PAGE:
Wednesday, 23 April 2008

Limited Edition Blog Post - Read it while you can it will be here forever.

Being a transient insomniac does have its upsides; it gives me plenty of time to listen to the plethora of video gaming related podcasts available on the internet. Last night I decided to listen to the latest episode of CAGcast, the Cheap Ass Gamer podcast. In the podcast CheapyD and Wombat talked a little about Limited Editions of video games and it got me thinking.

It used to be that only a select few games would also have a limited edition, these, unlike their modern counter-parts were actually limited editions, there would be a relatively low amount of these games circulated and more often than not they’d be almost impossible to find after the day one release. In a stark contrast, these days almost every game that makes enough noise to attract even the smallest amount of attention is released with a not-so-limited “limited” edition, even the triple AAA titles follow along the same lines. The effect of this is that it takes away from the personal satisfaction gained from having a limited edition of a particular game and more importantly it makes you look like a complete idiot when you pull out Halo 3 LE to show off to friends or the internet at large, since everyone has it and it’s not particularly difficult to track one down it’s hardly noteworthy.

Looking through my stack of games I can only find 5 special editions; God of War 2, Shadow of The Colossus, Bioshock, Devil May Cry 4 and Resident Evil 4, most of these were purchased a little while after their initial release when the price had dropped, although I picked up Bioshock and DMC4 on day one this was mainly because the price difference between the standard and LE was insignificant, I just wasn’t interested in buying a limited edition of a game when nearly every other person on the planet had it, it makes me sound a bit pretentious and snobbish but if you think about it having so many that even months after the release of a game there’s a sizeable amount of them floating about defeats the purpose of having a limited edition. As I mentioned earlier most of the limited editions these days don’t have the “wow” factor they once had, and most people who buy these games either intend on keeping them for the memories (which will always be a little tarnished unless they bring it upon themselves to embark on a crusade to wipe out every other copy in an attempt to make their copy more valuable), or they get them to sell later, and considering the value is linked to the rarity of the item, they probably won’t get much for it.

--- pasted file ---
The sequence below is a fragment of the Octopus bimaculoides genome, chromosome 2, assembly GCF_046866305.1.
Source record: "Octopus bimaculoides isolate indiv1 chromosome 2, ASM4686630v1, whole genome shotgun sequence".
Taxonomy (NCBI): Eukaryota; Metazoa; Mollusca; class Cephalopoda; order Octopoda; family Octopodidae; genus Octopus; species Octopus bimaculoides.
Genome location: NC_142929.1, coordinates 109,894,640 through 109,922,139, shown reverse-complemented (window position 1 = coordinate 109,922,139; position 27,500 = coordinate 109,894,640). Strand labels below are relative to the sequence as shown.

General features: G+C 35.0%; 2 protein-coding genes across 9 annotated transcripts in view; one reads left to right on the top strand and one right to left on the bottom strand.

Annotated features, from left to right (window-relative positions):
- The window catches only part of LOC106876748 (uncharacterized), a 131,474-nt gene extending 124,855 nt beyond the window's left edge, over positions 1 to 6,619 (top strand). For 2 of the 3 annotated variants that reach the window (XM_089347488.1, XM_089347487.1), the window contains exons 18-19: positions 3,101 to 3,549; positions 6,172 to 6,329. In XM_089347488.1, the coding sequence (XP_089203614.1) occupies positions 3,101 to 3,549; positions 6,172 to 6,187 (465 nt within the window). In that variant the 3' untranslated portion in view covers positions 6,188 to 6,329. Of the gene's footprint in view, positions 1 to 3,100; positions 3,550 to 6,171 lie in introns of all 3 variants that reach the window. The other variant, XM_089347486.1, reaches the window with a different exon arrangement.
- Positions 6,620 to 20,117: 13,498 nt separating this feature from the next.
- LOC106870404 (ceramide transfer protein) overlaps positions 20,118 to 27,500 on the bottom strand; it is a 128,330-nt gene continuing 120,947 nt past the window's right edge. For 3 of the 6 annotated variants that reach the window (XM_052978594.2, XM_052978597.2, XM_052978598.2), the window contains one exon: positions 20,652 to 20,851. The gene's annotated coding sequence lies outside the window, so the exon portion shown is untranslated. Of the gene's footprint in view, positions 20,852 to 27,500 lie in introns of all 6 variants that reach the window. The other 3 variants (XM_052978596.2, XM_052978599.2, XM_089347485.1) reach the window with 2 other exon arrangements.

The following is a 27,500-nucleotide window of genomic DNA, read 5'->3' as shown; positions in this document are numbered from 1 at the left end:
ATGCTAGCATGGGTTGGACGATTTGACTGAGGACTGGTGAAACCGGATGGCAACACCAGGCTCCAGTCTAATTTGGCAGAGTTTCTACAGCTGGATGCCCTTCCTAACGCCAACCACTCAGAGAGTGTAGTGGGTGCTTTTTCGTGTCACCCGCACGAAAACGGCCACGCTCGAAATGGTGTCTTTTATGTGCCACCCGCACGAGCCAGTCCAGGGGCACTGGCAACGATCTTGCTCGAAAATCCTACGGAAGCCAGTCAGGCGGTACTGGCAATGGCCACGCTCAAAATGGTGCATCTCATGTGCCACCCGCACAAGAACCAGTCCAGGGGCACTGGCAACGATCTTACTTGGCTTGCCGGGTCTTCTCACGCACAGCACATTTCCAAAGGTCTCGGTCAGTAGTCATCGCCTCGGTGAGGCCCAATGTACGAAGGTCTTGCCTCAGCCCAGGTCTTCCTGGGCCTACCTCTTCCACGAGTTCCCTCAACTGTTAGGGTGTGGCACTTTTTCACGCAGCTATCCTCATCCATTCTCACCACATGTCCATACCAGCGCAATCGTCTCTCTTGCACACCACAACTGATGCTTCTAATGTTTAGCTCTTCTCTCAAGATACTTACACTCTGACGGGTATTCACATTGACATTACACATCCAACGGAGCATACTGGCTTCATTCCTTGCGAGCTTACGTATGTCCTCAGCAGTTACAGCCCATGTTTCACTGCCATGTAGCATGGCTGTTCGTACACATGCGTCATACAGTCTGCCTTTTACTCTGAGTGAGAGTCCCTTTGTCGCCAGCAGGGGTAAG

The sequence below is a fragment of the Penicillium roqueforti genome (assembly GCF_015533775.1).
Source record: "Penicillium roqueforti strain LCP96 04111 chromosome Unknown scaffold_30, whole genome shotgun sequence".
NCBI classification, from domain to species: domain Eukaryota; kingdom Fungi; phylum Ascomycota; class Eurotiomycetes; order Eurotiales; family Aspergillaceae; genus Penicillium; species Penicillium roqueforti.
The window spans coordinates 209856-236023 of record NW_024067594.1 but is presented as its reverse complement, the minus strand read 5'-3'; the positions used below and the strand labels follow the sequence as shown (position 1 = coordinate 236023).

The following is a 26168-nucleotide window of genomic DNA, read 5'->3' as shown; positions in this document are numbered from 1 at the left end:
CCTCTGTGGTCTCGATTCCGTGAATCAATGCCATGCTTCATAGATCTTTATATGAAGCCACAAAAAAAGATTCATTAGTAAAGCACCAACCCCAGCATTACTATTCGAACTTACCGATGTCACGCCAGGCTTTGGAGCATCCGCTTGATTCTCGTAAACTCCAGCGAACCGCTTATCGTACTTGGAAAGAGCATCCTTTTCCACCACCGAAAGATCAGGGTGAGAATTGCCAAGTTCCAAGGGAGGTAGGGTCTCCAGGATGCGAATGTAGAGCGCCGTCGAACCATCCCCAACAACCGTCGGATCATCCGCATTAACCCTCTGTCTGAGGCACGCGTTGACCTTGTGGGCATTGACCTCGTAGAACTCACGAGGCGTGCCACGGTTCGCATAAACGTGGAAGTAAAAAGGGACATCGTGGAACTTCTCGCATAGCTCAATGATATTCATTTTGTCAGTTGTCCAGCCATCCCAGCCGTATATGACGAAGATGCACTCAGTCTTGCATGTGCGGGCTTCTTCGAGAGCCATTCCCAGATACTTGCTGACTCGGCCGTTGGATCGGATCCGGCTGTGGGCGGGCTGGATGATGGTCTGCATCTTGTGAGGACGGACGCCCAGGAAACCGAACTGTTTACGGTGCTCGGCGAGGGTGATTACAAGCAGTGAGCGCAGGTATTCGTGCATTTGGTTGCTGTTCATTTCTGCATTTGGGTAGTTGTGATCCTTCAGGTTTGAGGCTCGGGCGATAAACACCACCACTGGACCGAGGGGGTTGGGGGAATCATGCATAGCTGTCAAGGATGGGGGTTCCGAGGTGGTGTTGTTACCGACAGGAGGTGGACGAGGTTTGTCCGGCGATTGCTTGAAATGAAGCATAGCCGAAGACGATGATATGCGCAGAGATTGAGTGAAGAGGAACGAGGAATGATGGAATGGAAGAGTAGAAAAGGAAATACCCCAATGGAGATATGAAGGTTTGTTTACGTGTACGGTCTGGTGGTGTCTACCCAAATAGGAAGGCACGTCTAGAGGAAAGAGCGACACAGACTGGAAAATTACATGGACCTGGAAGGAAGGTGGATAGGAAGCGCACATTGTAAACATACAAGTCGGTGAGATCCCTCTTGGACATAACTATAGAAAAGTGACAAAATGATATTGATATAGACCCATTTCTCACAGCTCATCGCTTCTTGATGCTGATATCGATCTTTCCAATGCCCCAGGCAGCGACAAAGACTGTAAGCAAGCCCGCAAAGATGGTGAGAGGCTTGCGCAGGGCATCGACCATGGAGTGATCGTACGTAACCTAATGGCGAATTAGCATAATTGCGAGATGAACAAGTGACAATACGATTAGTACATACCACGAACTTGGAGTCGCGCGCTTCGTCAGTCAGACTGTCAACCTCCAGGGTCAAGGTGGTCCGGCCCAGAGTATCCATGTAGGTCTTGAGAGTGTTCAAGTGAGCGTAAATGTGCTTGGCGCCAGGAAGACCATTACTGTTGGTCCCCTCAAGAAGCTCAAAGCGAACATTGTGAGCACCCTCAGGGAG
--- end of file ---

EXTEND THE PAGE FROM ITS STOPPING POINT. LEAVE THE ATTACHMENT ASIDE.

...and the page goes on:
The thing that makes limited editions impressive these days are the ridiculous prices, and it’s not usually the actual product that impresses, it’s normally the fact that you were dedicate enough (or stupid enough depending on how you see it) to pay the ridiculous price to get it, not everyone is that crazy, therefore you are one of few people insane enough to have the limited edition, props to you.

Even though I knew that companies put out Limited Editions because there are always people crazy enough to buy them even if they’re marginally different from the standard edition it still doesn’t explain why smaller companies with games that don’t exactly warrant a special edition do it, you can usually tell whether your product is going to sell well or not which logically should dictate whether or not to release a limited edition but that isn’t usually what happens, games that aren’t exactly poised for success still have limited editions. After thinking about it for a while I’ve come up with a theory, like all of my theories it’s farfetched and bordering on unbelievable, but that won’t stop me from talking about it.
It’s a well known fact that most retailers these days make their money from the used games market, whereas ordinarily a portion of the sales of new games revert back to the developers and publishers selling returned items as used game allows retailers to make money for themselves, this is one of the reasons that retailers aren’t too happy about the internet as a content delivery method.

This used games market is something that developers and publishers are also aware of, which is why I think they’re all too willing to release limited edition versions of games. I think that these limited editions are used as a form of guaranteed revenue, since most people who intend on buying a limited edition wouldn’t settle for a used limited edition it’s pretty rare to find limited editions in the used section or the bargain bin, for developers and publishers it’s ideal, keeping the limited editions around the same price as the standard edition is usually a compelling enough reason to pick it up, if these limited editions do sell it pretty much guarantees the money from it will come back to them, and also limits the money retailers earn from selling games used.

At this point I only buy the limited edition versions of games to support the developers, provided that they’re at a reasonable price that is. It’s too late to pick up the GTA IV Limited Edition but maybe I’ll get the Metal Gear Solid 4 version – let Kojima know that if he told me to jump off a building, by god I’ll do it, and do it well.


I not an arrogant person, you will rarely find me playing the 'I am awesome song' but that last post featuring various remixes using the BONK! and BUMP! sound clips from the TF2 Scout was mind blowing. However it wasn't enough to put out the burning fire of guilt scorching my insides (see below for relevance), I'm still unable to put out full length posts, however, I have been recommended Twitter, head over to the Twitter website to find out more about it, but for now all you need to know is I'll be using it to send regular updates - the burning...the flames are being quelled.

Sunday, 20 April 2008

Guilt post

I'm currently being overwhelmed by exam revision and dissertations, but my guilt for not posting anything to my blog is too much to bear, so here's something with minimal effort but maximum satisfaction.
This is the kind of thing the internetz was made for, Mario songs and Team Fortress 2....ENJOY!

Mortal Bonkat.....

Soulja Bonk - this song is utter crap and I pray everyday that I have the opportunity to meet Soulja Boy so that I may slap him in the face, give him a wedgie and send him home to read some books and do some homework, however, this remix..........epic

Sunday, 13 April 2008

Top 10 Video game openings